This involves a wood holder, so relax. <grin>
On a number of occasions, I made coasters of either slate or
marble, complete with a ground in recess for the drink and a cork
backing. Over the years, I'd guess I made around 500-600 of them
in batches of different sizes, mostly to give away in sets. The
majority of the sets were 8 coasters, wrapped with a tape, and
handed out to house guests, at Christmas, to friends of the kids
They always began as slate or marble 12" tiles, which I cut on my
diamond wet saw to 3-7/8" squares. Cut, rinsed and left to dry, I
could proceed at my leisure, using jigs I'd built and improved
upon over the years.
The first step was to grind in the recess. Since the tiles were
about 1/4" thick- regardless of material- I kept the recess to
around 1/16". It was mostly for looks. The grinder was fashioned
from a 2" thick block of cherry, which I drilled and fitted with a
3/8" carriage bolt, recessed, that permitted me to chuck it in the
drill press. Since the head was recessed, the hole was filled in
with Bondo filler and the face sanded smooth. The abrasive was 40
grit floor sanding paper, which was epoxied on using 10 minute
epoxy. Since the epoxy softens with heat, it was necessary
(thanks to a fellow here in rww long ago) to temper it through use
and letting it cool. The first time it was used, it'd begin to
soften after the second coaster. I'd then let it air cool and go
at it again. The second time might take 2-3 coasters before it'd
again soften. This was repeated until the stuff never softened-
about 5-8 go-rounds.
A jig held the coasters square and aligned under the drill press.
In addition, there were holes and a "wall" all around the coaster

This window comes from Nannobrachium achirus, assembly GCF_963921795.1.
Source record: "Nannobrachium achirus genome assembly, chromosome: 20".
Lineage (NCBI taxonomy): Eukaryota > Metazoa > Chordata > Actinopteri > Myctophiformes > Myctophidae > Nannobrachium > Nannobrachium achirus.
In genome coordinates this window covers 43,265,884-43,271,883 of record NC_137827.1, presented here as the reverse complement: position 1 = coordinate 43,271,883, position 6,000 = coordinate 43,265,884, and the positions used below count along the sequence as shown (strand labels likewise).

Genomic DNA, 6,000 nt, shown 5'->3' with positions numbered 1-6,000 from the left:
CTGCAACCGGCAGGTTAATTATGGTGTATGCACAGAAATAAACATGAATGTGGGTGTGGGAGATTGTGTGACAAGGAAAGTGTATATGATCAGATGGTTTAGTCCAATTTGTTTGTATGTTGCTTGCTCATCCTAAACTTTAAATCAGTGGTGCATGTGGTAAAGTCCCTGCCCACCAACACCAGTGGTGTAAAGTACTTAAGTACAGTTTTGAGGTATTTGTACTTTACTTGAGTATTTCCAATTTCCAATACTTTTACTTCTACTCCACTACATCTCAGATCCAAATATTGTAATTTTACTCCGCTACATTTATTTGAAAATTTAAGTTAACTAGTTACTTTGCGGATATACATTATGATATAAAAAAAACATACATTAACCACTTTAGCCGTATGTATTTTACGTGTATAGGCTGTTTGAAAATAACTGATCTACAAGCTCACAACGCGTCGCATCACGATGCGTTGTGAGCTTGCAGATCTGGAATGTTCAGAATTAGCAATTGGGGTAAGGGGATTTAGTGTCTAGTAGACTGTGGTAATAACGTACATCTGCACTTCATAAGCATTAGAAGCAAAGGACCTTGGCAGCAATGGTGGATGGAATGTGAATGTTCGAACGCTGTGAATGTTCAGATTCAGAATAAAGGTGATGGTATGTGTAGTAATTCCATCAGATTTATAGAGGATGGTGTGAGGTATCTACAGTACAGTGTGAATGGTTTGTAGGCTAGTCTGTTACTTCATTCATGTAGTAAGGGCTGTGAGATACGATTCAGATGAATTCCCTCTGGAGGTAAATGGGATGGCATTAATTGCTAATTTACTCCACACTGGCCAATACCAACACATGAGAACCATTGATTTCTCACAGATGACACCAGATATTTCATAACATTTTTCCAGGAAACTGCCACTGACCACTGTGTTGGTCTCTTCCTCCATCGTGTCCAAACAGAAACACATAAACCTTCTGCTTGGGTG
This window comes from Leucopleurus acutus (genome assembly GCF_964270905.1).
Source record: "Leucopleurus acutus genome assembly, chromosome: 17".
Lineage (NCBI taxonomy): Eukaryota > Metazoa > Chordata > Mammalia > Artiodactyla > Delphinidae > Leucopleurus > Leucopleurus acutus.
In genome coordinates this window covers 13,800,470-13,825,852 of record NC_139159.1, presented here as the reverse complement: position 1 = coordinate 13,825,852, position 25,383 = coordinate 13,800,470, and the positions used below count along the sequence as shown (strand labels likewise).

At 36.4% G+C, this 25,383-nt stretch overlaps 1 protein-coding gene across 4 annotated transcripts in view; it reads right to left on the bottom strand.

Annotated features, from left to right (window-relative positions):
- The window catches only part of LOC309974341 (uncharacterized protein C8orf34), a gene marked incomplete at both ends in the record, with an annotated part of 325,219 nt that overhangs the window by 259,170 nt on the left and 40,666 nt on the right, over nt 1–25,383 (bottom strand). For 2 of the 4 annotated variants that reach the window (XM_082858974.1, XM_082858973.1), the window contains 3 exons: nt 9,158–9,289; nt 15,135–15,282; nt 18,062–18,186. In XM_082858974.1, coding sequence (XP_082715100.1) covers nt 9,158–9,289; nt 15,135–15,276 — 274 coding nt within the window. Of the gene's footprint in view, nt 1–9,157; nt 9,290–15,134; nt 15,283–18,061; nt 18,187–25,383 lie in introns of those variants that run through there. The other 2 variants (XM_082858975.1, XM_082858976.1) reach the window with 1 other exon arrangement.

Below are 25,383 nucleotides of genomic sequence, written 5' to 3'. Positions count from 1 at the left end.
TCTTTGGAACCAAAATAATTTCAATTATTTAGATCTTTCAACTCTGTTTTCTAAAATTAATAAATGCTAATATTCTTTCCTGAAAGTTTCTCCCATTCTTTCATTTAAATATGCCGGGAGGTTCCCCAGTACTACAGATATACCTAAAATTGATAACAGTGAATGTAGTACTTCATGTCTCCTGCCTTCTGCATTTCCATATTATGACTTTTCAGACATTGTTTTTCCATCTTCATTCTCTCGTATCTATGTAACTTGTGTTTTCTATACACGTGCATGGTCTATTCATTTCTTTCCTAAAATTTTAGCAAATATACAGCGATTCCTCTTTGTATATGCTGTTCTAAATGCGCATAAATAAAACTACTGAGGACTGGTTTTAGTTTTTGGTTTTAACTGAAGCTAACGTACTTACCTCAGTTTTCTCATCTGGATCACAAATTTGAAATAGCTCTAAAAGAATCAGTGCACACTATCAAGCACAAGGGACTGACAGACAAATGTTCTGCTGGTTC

so that my shop vac could collect the dust. It worked swell. I'd
press the turning disk and abrasive against the coaster, let it
grind for about 20 seconds, then back off to clear any trapped
dust. Each coaster took about 3 of these cycles to develop the
circular, ground-in, depression from the grinder.
Using a sheet of 1/8" automotive cork, I laid it out on my
workbench and applied contact cement. Each coaster also got a
coat of contact cement on its back, and was then applied to the
cork sheet and weighed down. When dry, I cut each coaster free
from the sheet.
The final step was trimming the cork and beveling the edges of the
coasters- top and bottom. This was done with a jig on my table
sander. The jig had a Formica base and was just as wide as a
coaster. The base was at a 45 degree angle to the belt, and there
was a stop that could be adjusted to limit the "forward" motion of
the coaster, giving a uniform depth of the bevel. The belt was
just a 120grit that had gotten a bit old. Surprisingly, a belt
would do 100-150 coasters at a time. The beveled bottoms,
including the cork really looked professional and the overall look
and feel of the slate or marble coasters was terrific.
Next: making the holder for the coasters.
You cannot make a stupid kid smart by
Click to see the full signature.